I don’t own a car and I haven’t for five years. Financially it’s definitely cheaper to not own a vehicle, but for our family that’s not the sole reason why we car share – there are so many other benefits.
When we moved back to Australia with our young daughters after many years in Britain, my husband and I decided to hold off on buying a car. We thought we’d try car sharing for a year and see how it goes. Although there have been ups and downs, it’s become easier and easier over time.
At the time we first returned, I was working on a research project on new and more environmentally friendly ways to manage food, transport and energy, so I had a professional interest in trying out car sharing.
We started out with Goget, but later Car Next Door emerged, and I’ve always liked their peer-to-peer approach, because it means that you are using cars that are already in your suburb and would otherwise be sitting idle. Back then it was a little harder, as our two girls were in car seats and we had to hike up the hill with the car seats and kids to get to a car.
Now it’s so easy, there are so many more cars available on the platform. Where we live there are two share cars in front of our house, another one across the road, and three more within an easy walk. In the beginning there sometimes wasn’t any car available when you needed it, but it’s been years since that happened, so I don’t even need to plan ahead anymore to book a car.
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One of the cars that is literally ‘next door’ belongs to our neighbour. I think he joined because he felt conscious that he had two cars and if he joined, it would be easier for us to use his car. He’s a generous man, but I wouldn’t feel comfortable to always knock on the door and ask to borrow his car. If you’ve got an app and know you’re paying for it, it’s much easier.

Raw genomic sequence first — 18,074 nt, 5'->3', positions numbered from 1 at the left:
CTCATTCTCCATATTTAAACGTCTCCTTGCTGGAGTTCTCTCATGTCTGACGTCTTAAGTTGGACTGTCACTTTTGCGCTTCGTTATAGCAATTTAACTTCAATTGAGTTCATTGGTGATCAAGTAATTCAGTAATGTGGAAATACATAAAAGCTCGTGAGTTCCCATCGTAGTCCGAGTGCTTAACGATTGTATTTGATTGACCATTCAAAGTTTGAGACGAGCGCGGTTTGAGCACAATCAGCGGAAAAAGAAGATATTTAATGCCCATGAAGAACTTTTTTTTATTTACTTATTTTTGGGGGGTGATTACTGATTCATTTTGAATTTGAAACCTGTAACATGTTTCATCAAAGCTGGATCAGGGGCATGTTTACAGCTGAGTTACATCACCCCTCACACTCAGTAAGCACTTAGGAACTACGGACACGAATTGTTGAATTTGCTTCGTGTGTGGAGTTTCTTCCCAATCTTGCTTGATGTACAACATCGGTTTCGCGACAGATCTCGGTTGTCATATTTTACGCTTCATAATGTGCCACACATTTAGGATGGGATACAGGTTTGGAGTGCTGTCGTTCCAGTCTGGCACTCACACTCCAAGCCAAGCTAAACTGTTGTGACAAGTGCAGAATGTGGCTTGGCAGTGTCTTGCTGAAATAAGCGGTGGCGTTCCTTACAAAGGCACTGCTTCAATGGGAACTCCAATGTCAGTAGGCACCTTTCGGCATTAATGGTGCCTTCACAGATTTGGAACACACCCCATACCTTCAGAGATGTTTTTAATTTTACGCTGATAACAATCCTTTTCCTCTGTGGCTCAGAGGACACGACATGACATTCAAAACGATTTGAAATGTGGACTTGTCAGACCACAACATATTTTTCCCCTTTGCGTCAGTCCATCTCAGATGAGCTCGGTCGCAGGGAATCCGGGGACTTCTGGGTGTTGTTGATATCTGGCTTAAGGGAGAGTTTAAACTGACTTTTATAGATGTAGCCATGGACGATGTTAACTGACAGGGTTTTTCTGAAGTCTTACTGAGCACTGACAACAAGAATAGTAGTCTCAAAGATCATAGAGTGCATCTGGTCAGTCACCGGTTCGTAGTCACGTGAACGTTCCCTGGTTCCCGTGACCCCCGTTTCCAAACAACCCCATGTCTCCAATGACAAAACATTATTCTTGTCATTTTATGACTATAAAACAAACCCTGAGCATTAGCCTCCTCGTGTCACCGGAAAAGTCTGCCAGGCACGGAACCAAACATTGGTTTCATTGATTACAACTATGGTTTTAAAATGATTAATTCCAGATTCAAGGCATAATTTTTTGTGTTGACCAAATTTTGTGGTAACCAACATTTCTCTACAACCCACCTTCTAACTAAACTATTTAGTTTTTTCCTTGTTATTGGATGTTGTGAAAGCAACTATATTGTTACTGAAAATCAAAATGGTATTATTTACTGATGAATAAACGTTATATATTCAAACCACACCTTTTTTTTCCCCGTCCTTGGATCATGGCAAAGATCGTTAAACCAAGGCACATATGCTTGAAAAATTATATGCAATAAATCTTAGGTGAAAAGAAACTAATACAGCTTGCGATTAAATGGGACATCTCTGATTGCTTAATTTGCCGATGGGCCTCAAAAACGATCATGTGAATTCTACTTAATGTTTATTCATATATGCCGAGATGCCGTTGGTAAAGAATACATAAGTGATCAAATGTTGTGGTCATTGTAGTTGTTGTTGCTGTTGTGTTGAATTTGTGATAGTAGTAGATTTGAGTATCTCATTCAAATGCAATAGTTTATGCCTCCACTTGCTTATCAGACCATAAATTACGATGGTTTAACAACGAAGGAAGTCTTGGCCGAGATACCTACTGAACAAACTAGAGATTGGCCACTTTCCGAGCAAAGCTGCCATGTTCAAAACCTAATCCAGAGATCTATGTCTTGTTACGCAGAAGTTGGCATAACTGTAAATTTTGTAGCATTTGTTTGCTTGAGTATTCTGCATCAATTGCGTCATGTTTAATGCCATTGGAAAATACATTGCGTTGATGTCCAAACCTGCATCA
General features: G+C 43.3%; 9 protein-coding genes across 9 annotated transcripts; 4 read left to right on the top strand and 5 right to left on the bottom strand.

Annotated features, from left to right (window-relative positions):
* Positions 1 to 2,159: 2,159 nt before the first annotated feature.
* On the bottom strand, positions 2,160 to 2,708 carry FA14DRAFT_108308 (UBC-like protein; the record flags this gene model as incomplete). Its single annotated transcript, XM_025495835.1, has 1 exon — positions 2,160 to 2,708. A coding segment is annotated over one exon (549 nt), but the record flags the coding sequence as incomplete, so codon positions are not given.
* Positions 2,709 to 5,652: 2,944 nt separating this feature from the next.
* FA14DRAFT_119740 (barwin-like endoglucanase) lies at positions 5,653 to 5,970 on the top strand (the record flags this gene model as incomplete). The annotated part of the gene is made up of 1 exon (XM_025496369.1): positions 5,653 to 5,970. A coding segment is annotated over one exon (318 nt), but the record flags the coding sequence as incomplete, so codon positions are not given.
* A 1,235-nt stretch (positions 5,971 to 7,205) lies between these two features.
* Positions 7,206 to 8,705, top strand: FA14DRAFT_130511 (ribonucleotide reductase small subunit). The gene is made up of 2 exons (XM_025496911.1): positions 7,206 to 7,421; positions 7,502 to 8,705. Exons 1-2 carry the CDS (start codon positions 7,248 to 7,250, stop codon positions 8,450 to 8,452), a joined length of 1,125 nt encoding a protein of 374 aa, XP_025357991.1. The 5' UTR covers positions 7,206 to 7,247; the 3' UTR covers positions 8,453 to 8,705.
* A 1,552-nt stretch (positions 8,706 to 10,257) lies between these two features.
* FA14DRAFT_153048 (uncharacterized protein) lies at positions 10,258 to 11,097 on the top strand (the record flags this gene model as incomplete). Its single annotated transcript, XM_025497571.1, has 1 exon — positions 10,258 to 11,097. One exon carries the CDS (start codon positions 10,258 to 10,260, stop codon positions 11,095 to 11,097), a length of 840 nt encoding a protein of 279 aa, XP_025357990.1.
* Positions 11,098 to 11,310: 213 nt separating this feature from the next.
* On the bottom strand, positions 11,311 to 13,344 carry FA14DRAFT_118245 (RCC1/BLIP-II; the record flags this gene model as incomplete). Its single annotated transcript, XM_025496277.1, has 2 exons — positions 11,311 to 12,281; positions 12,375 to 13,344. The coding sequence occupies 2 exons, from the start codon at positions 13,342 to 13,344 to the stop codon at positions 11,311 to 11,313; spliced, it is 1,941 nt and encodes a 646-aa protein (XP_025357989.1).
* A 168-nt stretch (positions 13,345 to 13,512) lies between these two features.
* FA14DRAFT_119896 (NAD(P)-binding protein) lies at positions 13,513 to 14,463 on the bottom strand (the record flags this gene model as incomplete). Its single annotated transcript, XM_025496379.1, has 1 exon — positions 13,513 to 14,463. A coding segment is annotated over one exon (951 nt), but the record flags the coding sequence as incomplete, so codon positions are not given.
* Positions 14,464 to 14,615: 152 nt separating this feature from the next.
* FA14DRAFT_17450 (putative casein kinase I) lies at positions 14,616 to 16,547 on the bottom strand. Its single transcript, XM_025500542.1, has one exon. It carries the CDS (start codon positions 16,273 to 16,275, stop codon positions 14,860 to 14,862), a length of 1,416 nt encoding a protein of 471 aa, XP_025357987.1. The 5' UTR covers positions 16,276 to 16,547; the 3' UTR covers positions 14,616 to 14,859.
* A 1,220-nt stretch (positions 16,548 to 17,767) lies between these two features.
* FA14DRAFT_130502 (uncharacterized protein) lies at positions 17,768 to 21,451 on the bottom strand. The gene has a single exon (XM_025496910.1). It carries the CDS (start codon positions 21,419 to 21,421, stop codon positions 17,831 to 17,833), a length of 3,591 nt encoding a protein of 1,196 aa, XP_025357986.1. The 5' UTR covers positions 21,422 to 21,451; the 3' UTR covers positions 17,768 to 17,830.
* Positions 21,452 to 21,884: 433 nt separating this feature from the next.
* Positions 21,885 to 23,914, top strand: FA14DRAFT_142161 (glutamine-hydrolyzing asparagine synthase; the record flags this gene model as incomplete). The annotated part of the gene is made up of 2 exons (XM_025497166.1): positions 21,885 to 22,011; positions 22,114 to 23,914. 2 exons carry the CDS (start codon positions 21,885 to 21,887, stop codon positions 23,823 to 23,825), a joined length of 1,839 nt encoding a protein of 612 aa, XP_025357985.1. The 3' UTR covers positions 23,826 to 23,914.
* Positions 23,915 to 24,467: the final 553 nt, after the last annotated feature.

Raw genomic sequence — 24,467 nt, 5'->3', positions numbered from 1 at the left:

Both my husband and I work full time – I walk the kids to school and then cycle to work. We can take a bus as a backup, but honestly the bike is so much easier.
Until very recently we would rent a car through Car Next Door one or two days a week, mainly for shopping or trips away on the weekend. Now we rent for an hour or two in the week as well, as the kids have more after school activities – my daughter is doing soccer and it’s too far to ride.
We’ll even take a car for four weeks in a row over Christmas – it’s great, as it gives you the opportunity to use different cars – maybe we’ll take one where the top goes down to check out the Christmas lights, and then a 4WD for a camping trip away.
Then there’s the huge cost savings by relinquishing the need to own a vehicle – we’re probably spending about $3-400 a month on renting a car when we need one (and that includes petrol). I forget how much it costs to own a car but my friends tell me I’m saving a lot. Apparently, RACQ estimates the cost of running a small car starts at nearly $6,000 a year, going all the way up to $12,500 for a bigger 4WD.
All up we’re spending between $3500 and $4000 a year by car sharing – and that includes petrol, insurance, maintenance, everything. That doesn’t include holidays when we take the car for much longer, but we just add that to the cost of the holiday, a bit like you’d add an airplane ticket when you go further afield. Compared to what you’ll spend owning your own car, I think the savings are pretty significant.
The biggest thing for us is that we just don’t miss owning a car and we feel that going without one is better for us. We walk more, particularly with the kids, and this encourages them to be active. The conversations we have when we walk are also much better.
Everything we do these days is with a sense of ‘busy-ness’ – when you’re in a car, that feeling is compounded by trying to find parking or stressing about traffic. I find it much better for my mental health, and my relationships with other people, not to be reliant on a car.
Not owning a car is part of our lives. I don’t think the kids notice it anymore. For a while our older one became excessively negative about cars, she had minor temper tantrums if we had to drive. I would explain why we were doing it and then she took it on board. Her friends initially asked if we were too poor to own a car and that led to interesting discussions about why you make the choices that you do. Now they just take it for granted that we don’t have a car.
I always thought we would go back to getting a car, now I’m not sure.